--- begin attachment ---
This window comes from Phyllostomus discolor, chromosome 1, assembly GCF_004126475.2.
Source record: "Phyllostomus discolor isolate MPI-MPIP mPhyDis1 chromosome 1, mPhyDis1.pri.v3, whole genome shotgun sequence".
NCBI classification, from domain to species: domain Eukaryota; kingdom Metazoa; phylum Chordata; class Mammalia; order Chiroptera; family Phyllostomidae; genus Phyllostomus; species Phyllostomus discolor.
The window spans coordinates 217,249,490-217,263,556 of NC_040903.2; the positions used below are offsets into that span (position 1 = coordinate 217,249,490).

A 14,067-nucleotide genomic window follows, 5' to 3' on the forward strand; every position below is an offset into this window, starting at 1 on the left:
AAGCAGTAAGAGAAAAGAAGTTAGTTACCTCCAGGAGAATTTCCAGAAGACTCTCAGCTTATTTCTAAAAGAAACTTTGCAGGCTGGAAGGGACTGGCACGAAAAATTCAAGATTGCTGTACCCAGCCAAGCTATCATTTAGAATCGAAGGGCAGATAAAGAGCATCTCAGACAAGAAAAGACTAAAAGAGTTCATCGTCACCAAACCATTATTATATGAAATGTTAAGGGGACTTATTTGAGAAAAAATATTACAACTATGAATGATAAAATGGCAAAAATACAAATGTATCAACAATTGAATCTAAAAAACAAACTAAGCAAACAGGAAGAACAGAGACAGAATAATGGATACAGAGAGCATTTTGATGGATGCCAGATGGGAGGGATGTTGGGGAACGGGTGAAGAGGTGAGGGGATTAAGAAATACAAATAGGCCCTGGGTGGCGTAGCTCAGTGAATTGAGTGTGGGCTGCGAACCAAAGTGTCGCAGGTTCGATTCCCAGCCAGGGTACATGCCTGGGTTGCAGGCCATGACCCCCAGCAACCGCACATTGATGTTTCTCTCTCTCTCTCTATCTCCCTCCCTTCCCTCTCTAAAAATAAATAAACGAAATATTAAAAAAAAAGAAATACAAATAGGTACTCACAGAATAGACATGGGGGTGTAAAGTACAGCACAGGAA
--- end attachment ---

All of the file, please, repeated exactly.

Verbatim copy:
This window comes from Phyllostomus discolor, chromosome 1, assembly GCF_004126475.2.
Source record: "Phyllostomus discolor isolate MPI-MPIP mPhyDis1 chromosome 1, mPhyDis1.pri.v3, whole genome shotgun sequence".
NCBI classification, from domain to species: domain Eukaryota; kingdom Metazoa; phylum Chordata; class Mammalia; order Chiroptera; family Phyllostomidae; genus Phyllostomus; species Phyllostomus discolor.
The window spans coordinates 217,249,490-217,263,556 of NC_040903.2; the positions used below are offsets into that span (position 1 = coordinate 217,249,490).

A 14,067-nucleotide genomic window follows, 5' to 3' on the forward strand; every position below is an offset into this window, starting at 1 on the left:
AAGCAGTAAGAGAAAAGAAGTTAGTTACCTCCAGGAGAATTTCCAGAAGACTCTCAGCTTATTTCTAAAAGAAACTTTGCAGGCTGGAAGGGACTGGCACGAAAAATTCAAGATTGCTGTACCCAGCCAAGCTATCATTTAGAATCGAAGGGCAGATAAAGAGCATCTCAGACAAGAAAAGACTAAAAGAGTTCATCGTCACCAAACCATTATTATATGAAATGTTAAGGGGACTTATTTGAGAAAAAATATTACAACTATGAATGATAAAATGGCAAAAATACAAATGTATCAACAATTGAATCTAAAAAACAAACTAAGCAAACAGGAAGAACAGAGACAGAATAATGGATACAGAGAGCATTTTGATGGATGCCAGATGGGAGGGATGTTGGGGAACGGGTGAAGAGGTGAGGGGATTAAGAAATACAAATAGGCCCTGGGTGGCGTAGCTCAGTGAATTGAGTGTGGGCTGCGAACCAAAGTGTCGCAGGTTCGATTCCCAGCCAGGGTACATGCCTGGGTTGCAGGCCATGACCCCCAGCAACCGCACATTGATGTTTCTCTCTCTCTCTCTATCTCCCTCCCTTCCCTCTCTAAAAATAAATAAACGAAATATTAAAAAAAAAGAAATACAAATAGGTACTCACAGAATAGACATGGGGGTGTAAAGTACAGCACAGGAA